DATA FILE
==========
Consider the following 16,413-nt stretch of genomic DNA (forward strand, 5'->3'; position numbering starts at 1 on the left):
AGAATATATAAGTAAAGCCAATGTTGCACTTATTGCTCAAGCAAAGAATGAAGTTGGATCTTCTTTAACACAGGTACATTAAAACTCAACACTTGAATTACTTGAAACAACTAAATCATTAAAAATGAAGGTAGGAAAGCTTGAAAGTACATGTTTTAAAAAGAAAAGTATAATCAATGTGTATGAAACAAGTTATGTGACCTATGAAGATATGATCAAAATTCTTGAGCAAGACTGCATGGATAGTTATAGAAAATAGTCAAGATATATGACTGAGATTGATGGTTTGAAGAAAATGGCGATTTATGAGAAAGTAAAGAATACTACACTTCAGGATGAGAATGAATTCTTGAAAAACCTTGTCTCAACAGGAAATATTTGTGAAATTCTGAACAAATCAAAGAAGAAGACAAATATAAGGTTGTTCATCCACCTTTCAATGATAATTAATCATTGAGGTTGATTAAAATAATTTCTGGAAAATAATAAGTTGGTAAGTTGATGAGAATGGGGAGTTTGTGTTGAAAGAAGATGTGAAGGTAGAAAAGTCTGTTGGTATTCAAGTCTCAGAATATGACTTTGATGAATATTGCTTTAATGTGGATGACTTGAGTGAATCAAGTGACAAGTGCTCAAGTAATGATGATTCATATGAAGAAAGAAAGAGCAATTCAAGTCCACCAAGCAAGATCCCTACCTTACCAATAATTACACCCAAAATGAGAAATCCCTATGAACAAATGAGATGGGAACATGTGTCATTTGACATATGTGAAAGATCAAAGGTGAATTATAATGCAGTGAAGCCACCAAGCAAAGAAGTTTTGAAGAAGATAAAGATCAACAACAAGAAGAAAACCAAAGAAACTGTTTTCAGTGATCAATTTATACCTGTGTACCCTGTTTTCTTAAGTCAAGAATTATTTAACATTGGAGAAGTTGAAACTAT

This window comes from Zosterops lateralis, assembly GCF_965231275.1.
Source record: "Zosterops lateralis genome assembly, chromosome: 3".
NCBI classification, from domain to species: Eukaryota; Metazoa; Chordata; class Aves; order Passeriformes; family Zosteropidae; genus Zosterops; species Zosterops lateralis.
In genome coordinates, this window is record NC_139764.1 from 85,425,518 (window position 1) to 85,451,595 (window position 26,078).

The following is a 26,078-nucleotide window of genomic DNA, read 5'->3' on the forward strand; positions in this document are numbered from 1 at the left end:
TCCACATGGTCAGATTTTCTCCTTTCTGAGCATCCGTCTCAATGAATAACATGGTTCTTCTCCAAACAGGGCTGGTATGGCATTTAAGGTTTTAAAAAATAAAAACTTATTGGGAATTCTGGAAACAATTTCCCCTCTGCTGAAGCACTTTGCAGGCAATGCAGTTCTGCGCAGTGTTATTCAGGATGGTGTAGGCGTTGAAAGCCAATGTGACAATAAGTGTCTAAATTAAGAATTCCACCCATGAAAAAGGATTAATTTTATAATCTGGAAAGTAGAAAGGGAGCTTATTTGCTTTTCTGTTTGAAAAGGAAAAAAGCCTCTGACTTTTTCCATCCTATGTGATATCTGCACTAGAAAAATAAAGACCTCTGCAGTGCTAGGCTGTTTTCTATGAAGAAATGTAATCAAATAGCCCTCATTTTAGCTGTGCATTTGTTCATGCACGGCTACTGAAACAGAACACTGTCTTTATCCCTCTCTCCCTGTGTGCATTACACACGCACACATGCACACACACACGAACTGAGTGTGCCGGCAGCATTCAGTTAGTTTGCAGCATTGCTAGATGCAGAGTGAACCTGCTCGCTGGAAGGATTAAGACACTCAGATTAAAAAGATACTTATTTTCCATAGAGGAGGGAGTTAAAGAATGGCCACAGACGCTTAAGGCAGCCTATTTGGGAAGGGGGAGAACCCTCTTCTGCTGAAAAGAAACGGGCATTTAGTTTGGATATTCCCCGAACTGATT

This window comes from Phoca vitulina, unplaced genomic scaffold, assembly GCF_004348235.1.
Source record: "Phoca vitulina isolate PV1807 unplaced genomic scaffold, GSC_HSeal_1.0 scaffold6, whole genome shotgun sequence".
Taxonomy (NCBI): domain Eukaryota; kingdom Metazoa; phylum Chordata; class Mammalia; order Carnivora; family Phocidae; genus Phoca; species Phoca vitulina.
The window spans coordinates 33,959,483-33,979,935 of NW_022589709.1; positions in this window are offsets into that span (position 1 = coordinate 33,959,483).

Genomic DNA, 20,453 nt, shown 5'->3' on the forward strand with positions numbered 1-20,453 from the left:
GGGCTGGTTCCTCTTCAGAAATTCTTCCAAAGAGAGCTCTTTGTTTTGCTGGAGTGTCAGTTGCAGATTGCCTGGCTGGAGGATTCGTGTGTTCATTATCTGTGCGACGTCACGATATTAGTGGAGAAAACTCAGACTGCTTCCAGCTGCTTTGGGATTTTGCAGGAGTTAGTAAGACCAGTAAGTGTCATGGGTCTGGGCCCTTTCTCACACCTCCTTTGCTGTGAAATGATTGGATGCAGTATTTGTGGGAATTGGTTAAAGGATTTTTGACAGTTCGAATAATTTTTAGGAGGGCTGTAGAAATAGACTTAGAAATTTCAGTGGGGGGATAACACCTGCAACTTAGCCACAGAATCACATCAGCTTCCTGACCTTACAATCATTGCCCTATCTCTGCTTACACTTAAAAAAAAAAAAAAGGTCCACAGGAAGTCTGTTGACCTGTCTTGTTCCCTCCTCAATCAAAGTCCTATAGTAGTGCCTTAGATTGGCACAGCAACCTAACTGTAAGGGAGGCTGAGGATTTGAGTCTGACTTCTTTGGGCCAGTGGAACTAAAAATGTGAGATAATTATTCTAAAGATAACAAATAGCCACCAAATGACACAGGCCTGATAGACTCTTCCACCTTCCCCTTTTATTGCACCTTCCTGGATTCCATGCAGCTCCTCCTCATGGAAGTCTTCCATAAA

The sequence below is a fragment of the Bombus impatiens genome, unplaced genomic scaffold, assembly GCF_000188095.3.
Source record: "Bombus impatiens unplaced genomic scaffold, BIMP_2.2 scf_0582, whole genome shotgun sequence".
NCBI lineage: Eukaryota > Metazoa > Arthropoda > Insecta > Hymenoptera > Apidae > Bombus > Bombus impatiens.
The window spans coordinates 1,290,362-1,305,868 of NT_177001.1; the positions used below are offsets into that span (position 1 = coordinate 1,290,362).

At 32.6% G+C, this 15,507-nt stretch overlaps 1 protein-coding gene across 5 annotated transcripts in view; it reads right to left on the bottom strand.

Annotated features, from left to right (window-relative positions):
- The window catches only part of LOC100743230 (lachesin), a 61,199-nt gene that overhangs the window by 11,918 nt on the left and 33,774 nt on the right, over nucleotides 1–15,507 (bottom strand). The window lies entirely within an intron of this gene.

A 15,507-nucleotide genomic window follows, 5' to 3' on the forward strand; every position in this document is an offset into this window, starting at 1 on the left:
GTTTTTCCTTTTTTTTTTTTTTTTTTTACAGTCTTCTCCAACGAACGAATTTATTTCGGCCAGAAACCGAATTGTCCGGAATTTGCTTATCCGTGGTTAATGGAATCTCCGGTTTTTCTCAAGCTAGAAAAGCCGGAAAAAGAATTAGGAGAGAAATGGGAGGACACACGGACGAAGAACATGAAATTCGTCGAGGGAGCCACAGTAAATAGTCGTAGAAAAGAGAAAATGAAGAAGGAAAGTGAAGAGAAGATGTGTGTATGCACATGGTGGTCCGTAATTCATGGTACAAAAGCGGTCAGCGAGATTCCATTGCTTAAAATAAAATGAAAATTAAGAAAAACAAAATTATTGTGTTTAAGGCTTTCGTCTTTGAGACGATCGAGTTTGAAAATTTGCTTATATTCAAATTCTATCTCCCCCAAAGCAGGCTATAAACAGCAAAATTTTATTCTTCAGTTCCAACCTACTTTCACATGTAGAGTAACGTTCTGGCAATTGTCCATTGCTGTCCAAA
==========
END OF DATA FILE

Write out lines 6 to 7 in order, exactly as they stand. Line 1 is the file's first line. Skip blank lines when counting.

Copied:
In genome coordinates, this window is record NC_139764.1 from 85,425,518 (window position 1) to 85,451,595 (window position 26,078).

The following is a 26,078-nucleotide window of genomic DNA, read 5'->3' on the forward strand; positions in this document are numbered from 1 at the left end: